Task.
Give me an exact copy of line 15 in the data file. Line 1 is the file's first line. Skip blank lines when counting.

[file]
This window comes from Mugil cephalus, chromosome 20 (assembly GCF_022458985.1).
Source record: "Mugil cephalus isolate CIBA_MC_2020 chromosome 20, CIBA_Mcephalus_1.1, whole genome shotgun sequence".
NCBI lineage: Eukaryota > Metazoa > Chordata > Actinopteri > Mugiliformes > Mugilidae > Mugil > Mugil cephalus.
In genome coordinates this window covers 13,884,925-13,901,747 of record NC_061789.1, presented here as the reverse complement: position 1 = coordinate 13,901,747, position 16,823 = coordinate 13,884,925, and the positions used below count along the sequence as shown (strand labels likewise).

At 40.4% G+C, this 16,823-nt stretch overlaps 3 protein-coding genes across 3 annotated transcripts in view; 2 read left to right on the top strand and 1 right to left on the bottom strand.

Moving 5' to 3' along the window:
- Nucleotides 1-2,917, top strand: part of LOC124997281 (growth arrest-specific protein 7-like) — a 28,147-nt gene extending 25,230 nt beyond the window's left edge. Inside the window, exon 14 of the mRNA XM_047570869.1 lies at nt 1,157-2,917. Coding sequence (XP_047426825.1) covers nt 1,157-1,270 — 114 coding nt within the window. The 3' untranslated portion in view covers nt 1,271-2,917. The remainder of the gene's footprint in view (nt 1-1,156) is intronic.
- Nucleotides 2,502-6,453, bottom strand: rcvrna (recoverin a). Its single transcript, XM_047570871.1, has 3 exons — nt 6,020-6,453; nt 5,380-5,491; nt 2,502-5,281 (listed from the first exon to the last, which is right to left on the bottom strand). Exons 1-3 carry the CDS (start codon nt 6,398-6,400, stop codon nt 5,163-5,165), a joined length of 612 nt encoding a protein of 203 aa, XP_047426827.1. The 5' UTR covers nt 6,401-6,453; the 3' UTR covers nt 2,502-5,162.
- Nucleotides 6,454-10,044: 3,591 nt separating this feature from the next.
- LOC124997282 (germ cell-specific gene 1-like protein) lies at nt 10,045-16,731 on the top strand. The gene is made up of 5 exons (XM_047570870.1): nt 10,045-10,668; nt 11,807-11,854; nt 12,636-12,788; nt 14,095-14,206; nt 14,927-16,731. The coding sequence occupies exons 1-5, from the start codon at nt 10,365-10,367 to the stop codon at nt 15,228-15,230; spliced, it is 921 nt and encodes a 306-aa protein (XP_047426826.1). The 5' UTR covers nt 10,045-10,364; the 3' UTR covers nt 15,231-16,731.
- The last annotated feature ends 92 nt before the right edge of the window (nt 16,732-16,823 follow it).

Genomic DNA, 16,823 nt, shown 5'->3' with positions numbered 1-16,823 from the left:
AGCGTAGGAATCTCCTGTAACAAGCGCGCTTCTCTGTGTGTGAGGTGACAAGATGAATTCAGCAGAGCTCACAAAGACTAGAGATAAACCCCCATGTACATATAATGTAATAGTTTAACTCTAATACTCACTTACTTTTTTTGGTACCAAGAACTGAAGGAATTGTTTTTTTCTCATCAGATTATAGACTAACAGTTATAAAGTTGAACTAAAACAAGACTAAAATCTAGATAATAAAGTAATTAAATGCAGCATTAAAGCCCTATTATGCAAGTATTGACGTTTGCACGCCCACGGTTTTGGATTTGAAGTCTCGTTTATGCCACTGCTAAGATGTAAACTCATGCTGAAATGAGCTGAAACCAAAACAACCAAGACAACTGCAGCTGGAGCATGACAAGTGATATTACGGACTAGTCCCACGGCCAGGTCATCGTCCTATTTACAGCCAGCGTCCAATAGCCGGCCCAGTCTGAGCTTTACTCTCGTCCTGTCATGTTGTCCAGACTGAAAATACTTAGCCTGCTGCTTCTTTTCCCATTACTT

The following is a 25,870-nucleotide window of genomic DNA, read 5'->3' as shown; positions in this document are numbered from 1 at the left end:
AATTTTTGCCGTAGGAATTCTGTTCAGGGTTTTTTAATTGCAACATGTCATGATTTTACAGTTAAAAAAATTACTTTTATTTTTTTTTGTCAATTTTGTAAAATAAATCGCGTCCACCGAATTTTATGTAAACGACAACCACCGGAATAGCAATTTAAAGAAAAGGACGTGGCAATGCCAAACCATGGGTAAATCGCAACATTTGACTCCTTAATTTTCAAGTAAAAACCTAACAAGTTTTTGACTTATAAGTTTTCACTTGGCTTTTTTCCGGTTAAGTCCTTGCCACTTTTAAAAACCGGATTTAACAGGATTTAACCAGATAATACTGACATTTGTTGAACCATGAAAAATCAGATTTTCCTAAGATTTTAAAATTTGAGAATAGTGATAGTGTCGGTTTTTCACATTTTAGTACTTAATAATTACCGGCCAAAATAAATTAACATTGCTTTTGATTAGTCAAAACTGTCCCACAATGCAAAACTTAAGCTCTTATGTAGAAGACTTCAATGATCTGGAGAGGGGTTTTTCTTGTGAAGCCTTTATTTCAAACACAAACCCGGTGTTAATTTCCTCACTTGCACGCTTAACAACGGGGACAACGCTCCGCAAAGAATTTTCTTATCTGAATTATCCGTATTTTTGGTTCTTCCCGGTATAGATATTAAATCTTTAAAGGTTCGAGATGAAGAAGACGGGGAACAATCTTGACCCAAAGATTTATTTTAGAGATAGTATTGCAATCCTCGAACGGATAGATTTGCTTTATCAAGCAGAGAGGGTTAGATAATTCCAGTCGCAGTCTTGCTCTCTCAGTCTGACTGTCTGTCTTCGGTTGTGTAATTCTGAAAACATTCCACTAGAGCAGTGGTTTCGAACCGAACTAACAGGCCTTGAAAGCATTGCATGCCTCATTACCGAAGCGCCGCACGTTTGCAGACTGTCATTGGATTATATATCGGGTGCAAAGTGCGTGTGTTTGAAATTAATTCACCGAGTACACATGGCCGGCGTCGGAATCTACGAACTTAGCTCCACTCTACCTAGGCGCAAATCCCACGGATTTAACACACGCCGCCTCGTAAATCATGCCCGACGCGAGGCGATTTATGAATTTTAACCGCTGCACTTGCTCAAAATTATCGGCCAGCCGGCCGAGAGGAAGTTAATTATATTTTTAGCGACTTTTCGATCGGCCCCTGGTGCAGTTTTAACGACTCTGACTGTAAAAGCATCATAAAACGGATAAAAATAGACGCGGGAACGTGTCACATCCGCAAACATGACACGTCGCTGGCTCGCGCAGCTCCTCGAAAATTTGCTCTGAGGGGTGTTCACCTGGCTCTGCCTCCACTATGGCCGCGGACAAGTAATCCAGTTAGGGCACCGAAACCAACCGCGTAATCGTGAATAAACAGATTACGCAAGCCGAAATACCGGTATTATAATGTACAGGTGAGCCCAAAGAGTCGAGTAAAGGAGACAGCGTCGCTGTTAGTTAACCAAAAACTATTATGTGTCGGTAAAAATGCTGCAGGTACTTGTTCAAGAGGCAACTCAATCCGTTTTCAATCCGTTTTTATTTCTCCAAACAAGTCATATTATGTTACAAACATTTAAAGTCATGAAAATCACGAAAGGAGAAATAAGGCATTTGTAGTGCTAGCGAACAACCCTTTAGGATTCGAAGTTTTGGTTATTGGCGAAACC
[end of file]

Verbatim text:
AATTTTTGCCGTAGGAATTCTGTTCAGGGTTTTTTAATTGCAACATGTCATGATTTTACAGTTAAAAAAATTACTTTTATTTTTTTTTGTCAATTTTGTAAAATAAATCGCGTCCACCGAATTTTATGTAAACGACAACCACCGGAATAGCAATTTAAAGAAAAGGACGTGGCAATGCCAAACCATGGGTAAATCGCAACATTTGACTCCTTAATTTTCAAGTAAAAACCTAACAAGTTTTTGACTTATAAGTTTTCACTTGGCTTTTTTCCGGTTAAGTCCTTGCCACTTTTAAAAACCGGATTTAACAGGATTTAACCAGATAATACTGACATTTGTTGAACCATGAAAAATCAGATTTTCCTAAGATTTTAAAATTTGAGAATAGTGATAGTGTCGGTTTTTCACATTTTAGTACTTAATAATTACCGGCCAAAATAAATTAACATTGCTTTTGATTAGTCAAAACTGTCCCACAATGCAAAACTTAAGCTCTTATGTAGAAGACTTCAATGATCTGGAGAGGGGTTTTTCTTGTGAAGCCTTTATTTCAAACACAAACCCGGTGTTAATTTCCTCACTTGCACGCTTAACAACGGGGACAACGCTCCGCAAAGAATTTTCTTATCTGAATTATCCGTATTTTTGGTTCTTCCCGGTATAGATATTAAATCTTTAAAGGTTCGAGATGAAGAAGACGGGGAACAATCTTGACCCAAAGATTTATTTTAGAGATAGTATTGCAATCCTCGAACGGATAGATTTGCTTTATCAAGCAGAGAGGGTTAGATAATTCCAGTCGCAGTCTTGCTCTCTCAGTCTGACTGTCTGTCTTCGGTTGTGTAATTCTGAAAACATTCCACTAGAGCAGTGGTTTCGAACCGAACTAACAGGCCTTGAAAGCATTGCATGCCTCATTACCGAAGCGCCGCACGTTTGCAGACTGTCATTGGATTATATATCGGGTGCAAAGTGCGTGTGTTTGAAATTAATTCACCGAGTACACATGGCCGGCGTCGGAATCTACGAACTTAGCTCCACTCTACCTAGGCGCAAATCCCACGGATTTAACACACGCCGCCTCGTAAATCATGCCCGACGCGAGGCGATTTATGAATTTTAACCGCTGCACTTGCTCAAAATTATCGGCCAGCCGGCCGAGAGGAAGTTAATTATATTTTTAGCGACTTTTCGATCGGCCCCTGGTGCAGTTTTAACGACTCTGACTGTAAAAGCATCATAAAACGGATAAAAATAGACGCGGGAACGTGTCACATCCGCAAACATGACACGTCGCTGGCTCGCGCAGCTCCTCGAAAATTTGCTCTGAGGGGTGTTCACCTGGCTCTGCCTCCACTATGGCCGCGGACAAGTAATCCAGTTAGGGCACCGAAACCAACCGCGTAATCGTGAATAAACAGATTACGCAAGCCGAAATACCGGTATTATAATGTACAGGTGAGCCCAAAGAGTCGAGTAAAGGAGACAGCGTCGCTGTTAGTTAACCAAAAACTATTATGTGTCGGTAAAAATGCTGCAGGTACTTGTTCAAGAGGCAACTCAATCCGTTTTCAATCCGTTTTTATTTCTCCAAACAAGTCATATTATGTTACAAACATTTAAAGTCATGAAAATCACGAAAGGAGAAATAAGGCATTTGTAGTGCTAGCGAACAACCCTTTAGGATTCGAAGTTTTGGTTATTGGCGAAACC